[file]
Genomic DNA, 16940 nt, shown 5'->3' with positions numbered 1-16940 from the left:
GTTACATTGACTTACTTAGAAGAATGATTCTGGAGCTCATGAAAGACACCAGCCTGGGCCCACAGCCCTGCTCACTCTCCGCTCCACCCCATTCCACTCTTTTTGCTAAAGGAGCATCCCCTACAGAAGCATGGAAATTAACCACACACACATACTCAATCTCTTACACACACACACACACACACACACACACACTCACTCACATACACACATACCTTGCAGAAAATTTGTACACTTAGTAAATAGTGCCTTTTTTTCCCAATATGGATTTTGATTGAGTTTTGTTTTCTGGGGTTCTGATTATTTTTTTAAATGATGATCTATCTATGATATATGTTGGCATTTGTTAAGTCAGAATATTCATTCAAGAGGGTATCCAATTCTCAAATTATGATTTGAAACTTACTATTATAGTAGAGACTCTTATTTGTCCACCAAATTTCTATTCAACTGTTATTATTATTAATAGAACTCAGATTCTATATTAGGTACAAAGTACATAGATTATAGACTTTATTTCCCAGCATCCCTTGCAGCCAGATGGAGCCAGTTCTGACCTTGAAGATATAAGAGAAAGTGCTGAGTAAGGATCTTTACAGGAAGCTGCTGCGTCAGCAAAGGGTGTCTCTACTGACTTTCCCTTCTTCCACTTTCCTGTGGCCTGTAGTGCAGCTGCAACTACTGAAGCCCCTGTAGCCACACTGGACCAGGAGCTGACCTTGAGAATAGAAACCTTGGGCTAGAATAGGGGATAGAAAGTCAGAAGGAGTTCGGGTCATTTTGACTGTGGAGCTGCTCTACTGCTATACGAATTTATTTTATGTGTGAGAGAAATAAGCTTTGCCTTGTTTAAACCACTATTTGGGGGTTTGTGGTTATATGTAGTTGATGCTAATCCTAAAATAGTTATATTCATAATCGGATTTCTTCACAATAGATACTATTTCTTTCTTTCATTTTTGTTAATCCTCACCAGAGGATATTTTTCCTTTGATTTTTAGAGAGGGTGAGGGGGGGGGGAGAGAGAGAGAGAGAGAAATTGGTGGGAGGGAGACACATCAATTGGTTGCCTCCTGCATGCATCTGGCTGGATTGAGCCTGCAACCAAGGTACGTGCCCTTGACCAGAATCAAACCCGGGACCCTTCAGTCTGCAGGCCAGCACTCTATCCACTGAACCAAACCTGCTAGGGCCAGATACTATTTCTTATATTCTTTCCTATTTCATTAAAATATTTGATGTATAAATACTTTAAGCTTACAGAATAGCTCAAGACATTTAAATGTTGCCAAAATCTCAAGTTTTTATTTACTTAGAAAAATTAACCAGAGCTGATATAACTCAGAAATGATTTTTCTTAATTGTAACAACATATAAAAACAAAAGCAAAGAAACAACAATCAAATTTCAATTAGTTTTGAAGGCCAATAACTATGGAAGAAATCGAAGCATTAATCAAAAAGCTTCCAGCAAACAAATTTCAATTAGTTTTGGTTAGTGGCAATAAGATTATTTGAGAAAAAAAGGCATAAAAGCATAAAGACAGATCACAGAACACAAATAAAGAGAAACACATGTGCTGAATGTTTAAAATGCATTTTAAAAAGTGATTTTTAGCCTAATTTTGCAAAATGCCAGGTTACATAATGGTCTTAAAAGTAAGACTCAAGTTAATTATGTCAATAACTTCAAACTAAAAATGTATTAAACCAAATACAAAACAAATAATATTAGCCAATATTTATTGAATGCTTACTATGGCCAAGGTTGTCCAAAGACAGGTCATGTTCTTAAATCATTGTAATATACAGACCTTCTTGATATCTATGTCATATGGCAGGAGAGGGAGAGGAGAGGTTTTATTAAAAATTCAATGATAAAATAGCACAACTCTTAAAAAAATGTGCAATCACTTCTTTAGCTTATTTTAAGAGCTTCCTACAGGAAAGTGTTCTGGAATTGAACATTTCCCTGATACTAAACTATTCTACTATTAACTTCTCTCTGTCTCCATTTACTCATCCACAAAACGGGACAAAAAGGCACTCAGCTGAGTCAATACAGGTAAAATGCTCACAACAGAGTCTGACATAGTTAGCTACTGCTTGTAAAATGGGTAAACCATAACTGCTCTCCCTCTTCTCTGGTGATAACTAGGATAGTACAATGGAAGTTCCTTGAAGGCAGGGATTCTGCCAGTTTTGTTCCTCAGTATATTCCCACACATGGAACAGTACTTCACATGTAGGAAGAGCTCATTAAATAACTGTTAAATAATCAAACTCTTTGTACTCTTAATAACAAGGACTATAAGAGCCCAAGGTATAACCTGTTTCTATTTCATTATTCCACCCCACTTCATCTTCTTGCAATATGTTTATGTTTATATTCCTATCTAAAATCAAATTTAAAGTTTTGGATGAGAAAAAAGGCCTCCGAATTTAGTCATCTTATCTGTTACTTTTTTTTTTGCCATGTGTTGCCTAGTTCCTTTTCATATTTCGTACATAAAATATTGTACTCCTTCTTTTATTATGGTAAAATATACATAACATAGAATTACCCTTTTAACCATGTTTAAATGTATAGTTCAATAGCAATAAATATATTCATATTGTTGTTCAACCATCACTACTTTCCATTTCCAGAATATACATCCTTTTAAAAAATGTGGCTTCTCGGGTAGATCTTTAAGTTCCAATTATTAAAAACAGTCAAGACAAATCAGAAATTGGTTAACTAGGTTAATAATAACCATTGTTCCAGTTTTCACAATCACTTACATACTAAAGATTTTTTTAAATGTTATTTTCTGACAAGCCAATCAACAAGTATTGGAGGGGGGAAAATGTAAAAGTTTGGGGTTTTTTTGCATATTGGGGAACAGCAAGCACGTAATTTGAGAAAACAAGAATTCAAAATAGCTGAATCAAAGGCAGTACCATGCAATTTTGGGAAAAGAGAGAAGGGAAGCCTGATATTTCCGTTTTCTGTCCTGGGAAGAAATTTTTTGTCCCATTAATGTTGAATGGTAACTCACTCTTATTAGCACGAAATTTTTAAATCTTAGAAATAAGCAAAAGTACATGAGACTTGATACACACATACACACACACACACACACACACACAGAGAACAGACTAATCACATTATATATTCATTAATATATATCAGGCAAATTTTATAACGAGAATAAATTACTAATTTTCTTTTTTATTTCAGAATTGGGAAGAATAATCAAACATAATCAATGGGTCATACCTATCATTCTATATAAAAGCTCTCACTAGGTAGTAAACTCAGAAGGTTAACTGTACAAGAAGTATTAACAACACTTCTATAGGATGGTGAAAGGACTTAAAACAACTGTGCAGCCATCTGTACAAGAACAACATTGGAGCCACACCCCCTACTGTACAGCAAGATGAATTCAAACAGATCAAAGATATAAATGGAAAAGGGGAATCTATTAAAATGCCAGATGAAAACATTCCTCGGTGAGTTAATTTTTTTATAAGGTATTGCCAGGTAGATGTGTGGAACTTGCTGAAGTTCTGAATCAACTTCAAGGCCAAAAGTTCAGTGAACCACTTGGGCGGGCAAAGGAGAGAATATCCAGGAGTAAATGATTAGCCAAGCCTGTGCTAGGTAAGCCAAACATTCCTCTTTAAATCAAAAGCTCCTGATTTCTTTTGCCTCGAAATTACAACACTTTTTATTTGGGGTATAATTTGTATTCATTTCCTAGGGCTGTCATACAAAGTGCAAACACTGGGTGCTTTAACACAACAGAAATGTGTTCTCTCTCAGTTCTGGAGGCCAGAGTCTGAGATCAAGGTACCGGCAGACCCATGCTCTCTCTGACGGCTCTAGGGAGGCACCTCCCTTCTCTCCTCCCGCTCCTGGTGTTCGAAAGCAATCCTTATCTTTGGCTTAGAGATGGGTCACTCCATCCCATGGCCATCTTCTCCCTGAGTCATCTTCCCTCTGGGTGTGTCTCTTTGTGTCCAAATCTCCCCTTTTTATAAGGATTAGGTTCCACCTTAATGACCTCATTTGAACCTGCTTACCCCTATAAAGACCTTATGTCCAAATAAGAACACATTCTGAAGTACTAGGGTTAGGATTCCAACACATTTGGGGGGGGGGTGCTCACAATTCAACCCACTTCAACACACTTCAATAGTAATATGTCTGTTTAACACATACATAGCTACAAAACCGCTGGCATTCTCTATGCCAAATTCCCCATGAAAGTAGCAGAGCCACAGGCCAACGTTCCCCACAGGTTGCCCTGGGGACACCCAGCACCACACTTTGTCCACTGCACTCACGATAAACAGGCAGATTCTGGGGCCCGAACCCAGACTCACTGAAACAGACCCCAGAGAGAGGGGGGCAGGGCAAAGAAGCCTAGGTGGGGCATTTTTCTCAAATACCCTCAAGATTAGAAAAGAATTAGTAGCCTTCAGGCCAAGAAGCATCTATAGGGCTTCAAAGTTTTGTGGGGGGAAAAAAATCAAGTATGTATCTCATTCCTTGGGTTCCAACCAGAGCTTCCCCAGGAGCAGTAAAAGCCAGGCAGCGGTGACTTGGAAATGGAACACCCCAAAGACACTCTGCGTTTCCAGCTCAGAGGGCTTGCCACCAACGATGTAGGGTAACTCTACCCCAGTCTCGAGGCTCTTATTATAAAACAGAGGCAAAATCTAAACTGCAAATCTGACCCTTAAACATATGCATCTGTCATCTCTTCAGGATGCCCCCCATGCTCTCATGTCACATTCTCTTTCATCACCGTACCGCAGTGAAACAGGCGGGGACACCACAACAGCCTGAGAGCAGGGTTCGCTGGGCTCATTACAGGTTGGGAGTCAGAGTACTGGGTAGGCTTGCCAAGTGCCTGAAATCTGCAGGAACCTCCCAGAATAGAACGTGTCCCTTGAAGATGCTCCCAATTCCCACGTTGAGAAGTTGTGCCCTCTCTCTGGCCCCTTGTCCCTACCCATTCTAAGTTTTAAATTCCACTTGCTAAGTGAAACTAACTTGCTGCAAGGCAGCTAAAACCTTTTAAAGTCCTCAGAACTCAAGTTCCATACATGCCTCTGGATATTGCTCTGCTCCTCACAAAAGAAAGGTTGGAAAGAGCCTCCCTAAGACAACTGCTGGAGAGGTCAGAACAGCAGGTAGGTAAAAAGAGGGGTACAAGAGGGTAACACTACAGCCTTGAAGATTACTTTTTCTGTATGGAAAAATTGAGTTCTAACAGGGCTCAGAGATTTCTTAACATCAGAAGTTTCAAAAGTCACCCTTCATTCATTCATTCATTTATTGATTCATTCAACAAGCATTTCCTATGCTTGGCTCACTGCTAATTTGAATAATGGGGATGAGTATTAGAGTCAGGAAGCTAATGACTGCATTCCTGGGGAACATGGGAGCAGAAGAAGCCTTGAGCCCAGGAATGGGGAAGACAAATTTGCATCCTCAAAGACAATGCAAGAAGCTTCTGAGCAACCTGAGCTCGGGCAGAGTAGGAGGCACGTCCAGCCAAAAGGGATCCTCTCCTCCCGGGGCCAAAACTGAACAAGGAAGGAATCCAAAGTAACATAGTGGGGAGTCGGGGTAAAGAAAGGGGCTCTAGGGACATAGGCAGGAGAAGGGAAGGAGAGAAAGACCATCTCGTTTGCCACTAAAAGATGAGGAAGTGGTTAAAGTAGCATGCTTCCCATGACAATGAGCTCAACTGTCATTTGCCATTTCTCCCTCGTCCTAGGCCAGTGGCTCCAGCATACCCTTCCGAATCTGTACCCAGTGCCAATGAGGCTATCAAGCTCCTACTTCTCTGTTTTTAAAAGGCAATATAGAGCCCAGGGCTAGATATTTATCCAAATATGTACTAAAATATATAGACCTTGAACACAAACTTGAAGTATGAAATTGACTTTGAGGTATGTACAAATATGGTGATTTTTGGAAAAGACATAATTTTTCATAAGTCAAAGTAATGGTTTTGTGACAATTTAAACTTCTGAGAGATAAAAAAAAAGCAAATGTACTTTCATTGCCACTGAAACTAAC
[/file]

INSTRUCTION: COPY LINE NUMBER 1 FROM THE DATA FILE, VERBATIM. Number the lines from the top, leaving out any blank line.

Genomic DNA, 16940 nt, shown 5'->3' with positions numbered 1-16940 from the left: